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Film screening: "The Bentley Effect"

The Dukes Gallery, Lancaster LA1 1QE
Lancaster Fights Fracking

Tues 16 January 7.30pm
Wed 17 January 7.30pm

The Bentley Effect: a feature length documentary telling the story of activists saving a large rural region from fracking in Australia

Watch the trailer:

Activists Brendan Shoebridge, Simon Clough and Ian Gaillard, who fought off coal seam gas exploration on the New South Wales north coast, will travel to the UK in May to share their successful formula with communities facing their own environmental battles.

“We were faced with the Coal Bed Methane industry with a licence to produce gas destroying our farmland, our stunning rural landscapes and our water and air quality.  So we built a coalition of farmers, environmentalists, first nation people and average citizens to protect the region we all loved,” said Simon Clough, former Deputy Mayor of Lismore City who is travelling with the film.

Be prepared to be moved by this film.  Filmed over 5 years, “The Bentley Effect” is a new feature length documentary that will build empathy, engage audiences and prompt action like nothing else can. It has the power to not just change minds but change behaviours, legislation and build hopeful, more powerful and united communities.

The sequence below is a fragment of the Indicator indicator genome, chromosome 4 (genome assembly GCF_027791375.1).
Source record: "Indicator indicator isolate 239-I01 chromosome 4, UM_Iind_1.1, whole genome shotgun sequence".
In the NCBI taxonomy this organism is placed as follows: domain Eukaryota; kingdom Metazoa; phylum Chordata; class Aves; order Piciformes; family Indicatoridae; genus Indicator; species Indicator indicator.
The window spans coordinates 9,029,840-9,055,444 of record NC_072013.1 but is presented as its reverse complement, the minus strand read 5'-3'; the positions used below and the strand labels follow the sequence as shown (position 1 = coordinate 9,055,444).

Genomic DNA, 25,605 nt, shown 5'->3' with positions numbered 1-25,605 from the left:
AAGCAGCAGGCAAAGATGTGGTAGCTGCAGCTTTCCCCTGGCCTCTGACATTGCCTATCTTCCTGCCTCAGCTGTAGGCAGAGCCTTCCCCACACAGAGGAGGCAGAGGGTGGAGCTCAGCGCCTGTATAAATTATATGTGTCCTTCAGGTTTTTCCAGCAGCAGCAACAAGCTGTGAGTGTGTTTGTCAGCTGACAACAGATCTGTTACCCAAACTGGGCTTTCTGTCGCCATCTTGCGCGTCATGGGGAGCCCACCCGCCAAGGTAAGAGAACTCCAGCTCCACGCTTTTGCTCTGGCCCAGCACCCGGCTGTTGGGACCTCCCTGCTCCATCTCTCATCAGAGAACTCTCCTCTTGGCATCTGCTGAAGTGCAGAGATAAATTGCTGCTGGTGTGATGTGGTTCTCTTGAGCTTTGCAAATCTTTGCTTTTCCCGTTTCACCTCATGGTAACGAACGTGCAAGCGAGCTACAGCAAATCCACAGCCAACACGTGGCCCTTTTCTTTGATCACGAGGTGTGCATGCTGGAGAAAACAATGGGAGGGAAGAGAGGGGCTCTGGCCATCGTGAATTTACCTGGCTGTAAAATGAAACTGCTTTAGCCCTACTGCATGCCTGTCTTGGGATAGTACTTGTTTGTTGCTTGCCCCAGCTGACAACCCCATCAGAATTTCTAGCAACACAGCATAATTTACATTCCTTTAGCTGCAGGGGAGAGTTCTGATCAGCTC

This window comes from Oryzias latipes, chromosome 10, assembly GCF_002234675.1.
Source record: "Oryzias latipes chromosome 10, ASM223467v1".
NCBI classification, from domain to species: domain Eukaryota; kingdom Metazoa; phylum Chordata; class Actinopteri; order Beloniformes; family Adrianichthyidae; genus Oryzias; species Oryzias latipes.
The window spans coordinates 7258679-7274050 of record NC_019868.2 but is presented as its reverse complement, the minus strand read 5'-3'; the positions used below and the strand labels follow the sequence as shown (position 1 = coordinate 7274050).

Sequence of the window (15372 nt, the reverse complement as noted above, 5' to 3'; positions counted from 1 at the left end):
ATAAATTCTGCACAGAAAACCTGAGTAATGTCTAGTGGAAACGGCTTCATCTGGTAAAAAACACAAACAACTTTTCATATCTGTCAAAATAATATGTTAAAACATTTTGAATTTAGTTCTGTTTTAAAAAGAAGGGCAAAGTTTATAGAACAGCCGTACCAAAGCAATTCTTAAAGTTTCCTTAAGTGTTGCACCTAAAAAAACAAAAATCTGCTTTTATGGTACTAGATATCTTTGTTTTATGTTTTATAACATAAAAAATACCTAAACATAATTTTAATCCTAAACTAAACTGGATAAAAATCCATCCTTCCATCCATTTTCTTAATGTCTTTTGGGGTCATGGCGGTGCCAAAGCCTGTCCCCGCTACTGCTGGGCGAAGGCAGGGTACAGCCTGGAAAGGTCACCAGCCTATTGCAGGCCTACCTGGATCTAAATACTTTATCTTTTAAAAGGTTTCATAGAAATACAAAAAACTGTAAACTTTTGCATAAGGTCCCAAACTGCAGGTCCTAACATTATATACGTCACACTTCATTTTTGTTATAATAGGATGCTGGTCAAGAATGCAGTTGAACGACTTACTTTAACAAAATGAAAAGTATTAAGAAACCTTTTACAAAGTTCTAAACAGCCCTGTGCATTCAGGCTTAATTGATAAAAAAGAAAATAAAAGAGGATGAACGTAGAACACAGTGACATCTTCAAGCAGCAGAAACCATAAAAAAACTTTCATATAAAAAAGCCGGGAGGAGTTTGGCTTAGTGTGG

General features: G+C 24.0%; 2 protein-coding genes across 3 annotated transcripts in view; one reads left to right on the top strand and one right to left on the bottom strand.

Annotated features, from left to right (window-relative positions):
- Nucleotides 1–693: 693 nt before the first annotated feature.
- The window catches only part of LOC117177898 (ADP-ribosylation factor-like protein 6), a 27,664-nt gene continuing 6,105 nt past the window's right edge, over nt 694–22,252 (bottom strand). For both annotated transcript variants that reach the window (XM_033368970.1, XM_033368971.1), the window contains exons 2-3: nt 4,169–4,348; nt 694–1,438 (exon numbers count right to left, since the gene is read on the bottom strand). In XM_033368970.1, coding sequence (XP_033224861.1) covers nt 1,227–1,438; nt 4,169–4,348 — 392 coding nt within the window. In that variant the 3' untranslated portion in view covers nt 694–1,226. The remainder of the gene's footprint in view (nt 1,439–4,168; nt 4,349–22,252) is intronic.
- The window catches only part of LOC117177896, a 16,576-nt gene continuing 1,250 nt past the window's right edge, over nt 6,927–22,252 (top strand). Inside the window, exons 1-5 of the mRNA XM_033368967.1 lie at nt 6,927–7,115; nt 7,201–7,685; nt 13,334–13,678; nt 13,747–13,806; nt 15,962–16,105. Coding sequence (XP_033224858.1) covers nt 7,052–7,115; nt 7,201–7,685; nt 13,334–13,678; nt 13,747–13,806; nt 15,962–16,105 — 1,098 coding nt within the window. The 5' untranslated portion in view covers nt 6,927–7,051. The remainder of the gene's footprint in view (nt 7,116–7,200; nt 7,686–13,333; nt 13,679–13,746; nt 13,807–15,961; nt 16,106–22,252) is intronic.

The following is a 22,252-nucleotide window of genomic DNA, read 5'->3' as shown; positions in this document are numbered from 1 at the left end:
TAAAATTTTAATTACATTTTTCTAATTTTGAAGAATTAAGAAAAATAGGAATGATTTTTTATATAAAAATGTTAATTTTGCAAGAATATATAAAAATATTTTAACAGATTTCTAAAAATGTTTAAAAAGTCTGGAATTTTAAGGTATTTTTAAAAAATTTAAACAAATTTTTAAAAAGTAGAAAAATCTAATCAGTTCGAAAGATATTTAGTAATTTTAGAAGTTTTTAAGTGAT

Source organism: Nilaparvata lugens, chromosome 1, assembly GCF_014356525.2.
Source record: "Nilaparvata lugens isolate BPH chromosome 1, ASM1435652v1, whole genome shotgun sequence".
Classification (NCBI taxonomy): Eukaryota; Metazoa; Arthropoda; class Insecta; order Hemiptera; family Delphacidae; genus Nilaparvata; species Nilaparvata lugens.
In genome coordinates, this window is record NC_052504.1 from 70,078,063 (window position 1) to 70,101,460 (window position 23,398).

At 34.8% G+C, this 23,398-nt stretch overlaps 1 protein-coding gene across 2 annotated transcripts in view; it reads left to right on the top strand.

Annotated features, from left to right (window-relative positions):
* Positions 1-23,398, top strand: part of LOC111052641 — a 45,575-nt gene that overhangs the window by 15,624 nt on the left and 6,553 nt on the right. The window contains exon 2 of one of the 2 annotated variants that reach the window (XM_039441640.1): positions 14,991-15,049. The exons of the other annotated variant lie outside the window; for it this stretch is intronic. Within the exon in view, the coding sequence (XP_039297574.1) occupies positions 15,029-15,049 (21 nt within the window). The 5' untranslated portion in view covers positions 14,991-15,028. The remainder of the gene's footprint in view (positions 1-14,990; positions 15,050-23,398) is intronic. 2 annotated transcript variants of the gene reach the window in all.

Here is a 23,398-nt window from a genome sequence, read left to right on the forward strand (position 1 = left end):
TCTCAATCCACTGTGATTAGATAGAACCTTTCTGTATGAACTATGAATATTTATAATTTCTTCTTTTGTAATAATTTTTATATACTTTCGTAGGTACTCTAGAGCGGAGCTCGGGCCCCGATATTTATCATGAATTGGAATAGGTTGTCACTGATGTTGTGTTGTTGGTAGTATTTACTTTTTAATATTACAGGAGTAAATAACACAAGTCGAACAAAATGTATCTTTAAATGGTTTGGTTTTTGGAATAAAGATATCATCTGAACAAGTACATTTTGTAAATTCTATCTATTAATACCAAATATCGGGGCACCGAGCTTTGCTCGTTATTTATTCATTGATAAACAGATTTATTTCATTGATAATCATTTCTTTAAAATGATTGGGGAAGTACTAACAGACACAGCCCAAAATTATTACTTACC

“When this first started we had no idea CBM and other forms of unconventional gas would involve thousands of gas wells, with roads, pipelines, compressor stations, wastewater dams and desalination plants.  In other words productive and beautiful farm land becomes an industrial gasfield,” commented Ian Gaillard a local citizen activist.

“As a film maker I was in awe of the community’s response to the gas threat.  The community organised and mobilised with over 35,000 people visited in their homes and tens of thousands of DVDs burnt and distributed.  People were asked if they supported CSG and results showed that on average over 95% opposed it,” continued Brendan Shoebridge, the film’s producer and director.

"A series of dramatic blockades ensued, before the final battle lines were drawn in the peaceful farming valley of Bentley. Thousands of people flocked to the site to stare down the threat of 850 riot police – who had been ordered to break up the protest. What happened next was unprecedented and set an historic turning point."

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